Paradox of thrift today

The relevance of the paradox of thrift today is different from that during the Great Depression in the 1930’s. Back then consumers weren’t in as much debt as they are today and the government played a much smaller role in the economy with little or no welfare state to provide automatic stabilizers. Also the financial system wasn’t an interconnected as it is today and the financial engineering that evolved in the 2000’s allowed for the creation of instruments that had no real value to the economy – CDO and CDS. But after the GFC the expectations of consumers became very negative and as workers became fearful of losing their jobs what followed was an increase in savings as they wanted less exposure to debt, which negatively affected consumption.

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AS Economics – Inflation Revision

November 13, 2017 Leave a comment

With the Cambridge AS and A2 multiple-choice papers on Wednesday here are some revision notes on inflation and a diagram that I have found useful. As well as cost-push and demand-pull inflation remember:

Inflationary Expectations

In recent years more attention has been paid to the psychological effects which rising prices have on people’s behaviour. The various groups which make up the economy, acting in their own self-interest, will actually cause inflation to rise faster than otherwise would be the case if they believe rising prices are set to continue.

Workers, who have tended to get wage rises to ‘catch up’ with previous price increases, will attempt to gain a little extra compensate them for the expected further inflation, especially if they cannot negotiate wage increases for another year. Consumers, in belief that prices will keep rising, buy now to beat the price rises, but this extra buying adds to demand pressures on prices. In a country such as New Zealand’s before the 1990’s, with the absence of competition in many sectors of the economy, this behaviour reinforces inflationary pressures. ‘Breaking the inflationary cycle’ is an important part of permanently reducing inflation. If people believe prices will remain stable, they won’t, for example, buy land and property as a speculation to protect themselves.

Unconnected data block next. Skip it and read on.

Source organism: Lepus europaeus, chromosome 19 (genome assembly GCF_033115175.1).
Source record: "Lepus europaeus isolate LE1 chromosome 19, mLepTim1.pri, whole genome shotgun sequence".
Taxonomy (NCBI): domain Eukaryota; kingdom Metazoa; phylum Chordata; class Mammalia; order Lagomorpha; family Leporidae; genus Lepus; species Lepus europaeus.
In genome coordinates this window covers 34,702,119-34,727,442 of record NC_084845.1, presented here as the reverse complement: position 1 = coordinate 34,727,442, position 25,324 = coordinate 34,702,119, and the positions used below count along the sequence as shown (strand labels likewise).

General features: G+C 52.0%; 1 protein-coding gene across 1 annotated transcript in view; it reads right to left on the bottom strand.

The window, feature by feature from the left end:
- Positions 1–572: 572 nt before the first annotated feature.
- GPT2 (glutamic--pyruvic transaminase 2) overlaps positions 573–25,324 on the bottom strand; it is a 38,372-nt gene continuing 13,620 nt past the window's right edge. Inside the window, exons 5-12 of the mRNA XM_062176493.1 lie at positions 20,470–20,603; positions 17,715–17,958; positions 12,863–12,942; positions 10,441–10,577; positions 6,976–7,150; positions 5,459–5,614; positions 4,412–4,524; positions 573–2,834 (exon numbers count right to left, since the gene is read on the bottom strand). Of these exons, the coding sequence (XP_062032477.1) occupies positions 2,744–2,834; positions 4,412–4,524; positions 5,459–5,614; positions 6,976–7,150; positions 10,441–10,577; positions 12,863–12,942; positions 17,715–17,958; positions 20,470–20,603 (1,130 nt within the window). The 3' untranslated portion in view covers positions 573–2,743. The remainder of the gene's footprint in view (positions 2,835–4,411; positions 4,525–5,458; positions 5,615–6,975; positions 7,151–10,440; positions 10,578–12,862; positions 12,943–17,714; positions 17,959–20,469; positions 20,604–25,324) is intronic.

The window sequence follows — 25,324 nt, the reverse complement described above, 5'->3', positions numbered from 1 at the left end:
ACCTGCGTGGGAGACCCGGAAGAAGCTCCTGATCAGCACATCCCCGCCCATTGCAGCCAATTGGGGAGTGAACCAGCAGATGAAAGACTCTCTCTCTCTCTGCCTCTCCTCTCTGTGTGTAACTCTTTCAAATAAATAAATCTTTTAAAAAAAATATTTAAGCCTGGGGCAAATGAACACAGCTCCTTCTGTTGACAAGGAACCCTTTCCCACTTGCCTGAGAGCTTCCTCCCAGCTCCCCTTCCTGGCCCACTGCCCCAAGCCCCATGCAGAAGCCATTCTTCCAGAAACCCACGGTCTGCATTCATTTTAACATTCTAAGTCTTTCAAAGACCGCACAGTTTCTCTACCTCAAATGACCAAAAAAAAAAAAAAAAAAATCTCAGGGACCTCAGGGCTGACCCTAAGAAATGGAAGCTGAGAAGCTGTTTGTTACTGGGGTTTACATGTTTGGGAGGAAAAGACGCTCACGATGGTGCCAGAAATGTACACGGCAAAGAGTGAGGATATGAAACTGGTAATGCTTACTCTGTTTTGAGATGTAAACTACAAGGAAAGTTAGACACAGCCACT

A2 Revision – Imperfect Competition AR, MR and TR curves

November 13, 2017 Leave a comment

fig08-11You should note the following from the graphs:
• to sell an additional unit of a commodity, the monopolist must reduce the price of all units sold. This therefore means the AR curves falls.
• as the price on all units must be lowered to sell the higher output, MR is lower than the price of the marginal unit(AR)
• TR at first increases with output but as price is reduced to sell more goods and services, eventually falls.
• where MR = 0 TR is at a maximum.

A2 Economics: Two ways of calculating the equilibrium level of income

November 10, 2017 Leave a comment

Went through an A2 multiple-choice question on calculating the equilibrium level of income with my A2 class. There are two ways that it can be worked out. Here is the question:

In a closed economy with no government C = 30 + 0.8 Y and I = 50, where C is consumption, Y is income and I is investment.

What is the equilibrium level of income?

A 64                B 80              C 250               D 400

Below is the most common way of working the question out:

Y = C + I

Y = 30 + 0.8Y + 50

0.2Y = 80

Y = 400

Here is the other way that you should be able to work out the equilibrium

Remember: Savings = Income – Consumption

S = Y – C

S = Y – (a + cY)

S = Y – a – cY

S = -a + (1-c) Y

So if we put the figures into the equation you get:

50 = -30 + (1-0.8) Y

50 = -30 + 0.2Y

80 = 0.2Y

Y = 400

Supreme and Economics